Armstrong Economics Blog/Pension Crisis
Re-Posted Jun 30, 2020 by Martin Armstrong
COMMENT: Facing a vicious circle of conflicting demands and priorities, the California Public Employees Retirement System is turning to debt – a risky scheme to borrow billions of dollars in hopes of juicing its investment returns.
The California Public Employees Retirement System, the nation’s largest pension trust, benefited greatly from the runup in stocks and other investments during the last few years, topping $400 billion early this year.
CalPERS needed it because it was still reeling from a $100 billion decline in its investment portfolio during the previous decade’s Great Recession and was tapping state and local governments for ever-increasing, mandatory “contributions” to keep pensions flowing and reduce its immense “unfunded liability.” But it faced a backlash from local officials who said vital services were being cut to make their CalPERS payments.
Just when CalPERS appeared to be climbing out of its hole, the COVID-19 pandemic erupted early this year, sending the economy into a tailspin. Virtually overnight, the fund saw its value take a $69 billion hit as the stock market — CalPERS’ biggest investment sector — tanked. Stocks have since recovered, but CalPERS is still down about $13 billion from its high early this year.
Further investment erosions would, almost automatically, trigger even greater CalPERS demands for contributions from government employers, but the recession is also eating into their tax revenues, creating substantial budget deficits.
It underscores CalPERS’ vulnerability to capital market gyrations. Investments more immune to fluctuations would be safer but they offer very low returns and CalPERS could not safely meet its lofty earnings goal — an average of 7% a year.
It’s a vicious circle of conflicting demands and priorities, driven by an official policy of providing generous, inflation-adjusted pensions for government workers, bolstered by the political clout of public employee unions.
CalPERS desperately needs an escape route and has chosen the perilous path of debt.
It plans to borrow billions of dollars — as much as $80 billion — to fatten its investment portfolio in fingers-crossed hopes that earnings gains will outstrip borrowing costs. It mirrors the recent and risky practice of local governments borrowing heavily to pay their pension bills via “pension obligation bonds.”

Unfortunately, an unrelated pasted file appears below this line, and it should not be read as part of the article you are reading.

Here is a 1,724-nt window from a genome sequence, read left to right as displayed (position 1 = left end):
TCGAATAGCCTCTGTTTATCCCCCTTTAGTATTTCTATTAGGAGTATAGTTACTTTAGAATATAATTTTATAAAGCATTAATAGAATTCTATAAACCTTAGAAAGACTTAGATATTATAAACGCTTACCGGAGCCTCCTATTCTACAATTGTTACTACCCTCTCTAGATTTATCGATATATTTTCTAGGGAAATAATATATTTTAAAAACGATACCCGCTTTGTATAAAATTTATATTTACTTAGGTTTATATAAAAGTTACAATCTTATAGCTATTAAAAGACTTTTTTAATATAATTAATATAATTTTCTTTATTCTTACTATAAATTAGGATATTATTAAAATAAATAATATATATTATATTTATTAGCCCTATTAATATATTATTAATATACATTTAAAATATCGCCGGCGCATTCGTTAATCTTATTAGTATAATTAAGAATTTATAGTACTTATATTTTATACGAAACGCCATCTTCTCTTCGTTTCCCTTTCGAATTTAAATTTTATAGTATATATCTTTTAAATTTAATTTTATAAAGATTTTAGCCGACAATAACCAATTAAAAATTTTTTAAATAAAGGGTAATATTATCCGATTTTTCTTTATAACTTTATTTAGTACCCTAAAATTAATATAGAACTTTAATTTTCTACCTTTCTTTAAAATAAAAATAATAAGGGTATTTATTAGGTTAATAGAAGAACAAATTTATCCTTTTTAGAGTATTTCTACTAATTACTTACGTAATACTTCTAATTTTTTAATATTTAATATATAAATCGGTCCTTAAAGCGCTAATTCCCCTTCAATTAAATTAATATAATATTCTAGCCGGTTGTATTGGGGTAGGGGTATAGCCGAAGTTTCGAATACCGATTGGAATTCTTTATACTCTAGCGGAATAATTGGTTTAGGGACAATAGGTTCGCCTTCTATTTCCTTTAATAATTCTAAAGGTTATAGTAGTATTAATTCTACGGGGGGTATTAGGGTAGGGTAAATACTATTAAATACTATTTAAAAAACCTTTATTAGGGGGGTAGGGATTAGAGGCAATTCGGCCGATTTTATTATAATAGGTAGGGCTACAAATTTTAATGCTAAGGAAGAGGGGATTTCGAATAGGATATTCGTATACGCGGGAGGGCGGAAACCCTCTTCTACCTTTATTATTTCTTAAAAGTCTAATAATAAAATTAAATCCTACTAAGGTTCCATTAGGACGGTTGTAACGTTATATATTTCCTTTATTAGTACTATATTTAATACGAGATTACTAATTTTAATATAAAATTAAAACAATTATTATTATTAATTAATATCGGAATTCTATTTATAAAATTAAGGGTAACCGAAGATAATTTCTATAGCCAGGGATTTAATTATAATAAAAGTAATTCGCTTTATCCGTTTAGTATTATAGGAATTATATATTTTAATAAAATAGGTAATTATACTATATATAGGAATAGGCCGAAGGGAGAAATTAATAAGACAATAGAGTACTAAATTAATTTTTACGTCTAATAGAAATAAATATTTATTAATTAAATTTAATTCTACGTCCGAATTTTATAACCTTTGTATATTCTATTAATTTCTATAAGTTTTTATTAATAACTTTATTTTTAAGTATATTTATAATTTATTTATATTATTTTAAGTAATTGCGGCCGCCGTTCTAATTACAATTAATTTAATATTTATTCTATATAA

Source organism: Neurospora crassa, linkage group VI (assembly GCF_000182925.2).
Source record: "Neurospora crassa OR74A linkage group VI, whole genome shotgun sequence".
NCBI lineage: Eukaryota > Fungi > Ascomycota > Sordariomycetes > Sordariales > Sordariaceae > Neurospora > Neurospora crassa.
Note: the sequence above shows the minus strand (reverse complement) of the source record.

“More assets refers to a plan to use leverage, or borrowing, to increase the base of the assets generating returns in the portfolio,” the system’s chief investment officer, Ben Meng, wrote in the Wall Street Journal recently. “Leverage allows CalPERS to take advantage of low-interest rates by borrowing and using those funds to acquire assets with potentially higher returns.”
What could possibly go wrong?
The new scheme is an implicit admission that CalPERS can’t meet its 7% mark without increasing its exposure to the vagaries of the market. “There are only a few asset classes with a long-term expected return clearing the 7% hurdle,” Meng wrote.
Perhaps, then, the real problem is the 7% goal, much higher than those of private industry pension plans.
CalPERS and other public systems use higher earnings projections because they need them to pay for the expensive pensions that politicians have awarded. Inferentially, if they fall short of the mark, they can tap employers — i.e. taxpayers — to close the gap. However, that option is pretty much maxed out, which may explain why the very risky borrow-and-invest approach is being adopted.
This is serious stuff, so risky that the Legislature should dump its informal hands-off policy toward CalPERS and order up a comprehensive and independent examination of the system’s assets, liabilities, and long-term prospects of meeting its pension obligations.
REPLY: We are looking at state and local pension funds collapsing. There is not much they can do. This is the collapse of socialism of which I am referring to. This is why the 2020 election will be so critical. The left is determined to overthrow Trump because they are looking to raise taxes dramatically. The World Economic Forum is already suggesting a 400% increase in taxation in Europe. These people are insane. We have states raising property taxes between 30-40% because the lockdowns have deprived them of revenues that are pushing pension funds over the edge. They are brain dead, for so many people live hand-to-mouth and cannot afford such drastic increases in taxation. The Democrats are really hoping to draft Hillary for they believe that is their best shot to beat Trump. This is the entire objective for career politicians who have no real business to return to and they will always exempt trusts and themselves. Trump would never agree to the agenda and this is the battle to the death here in 2020.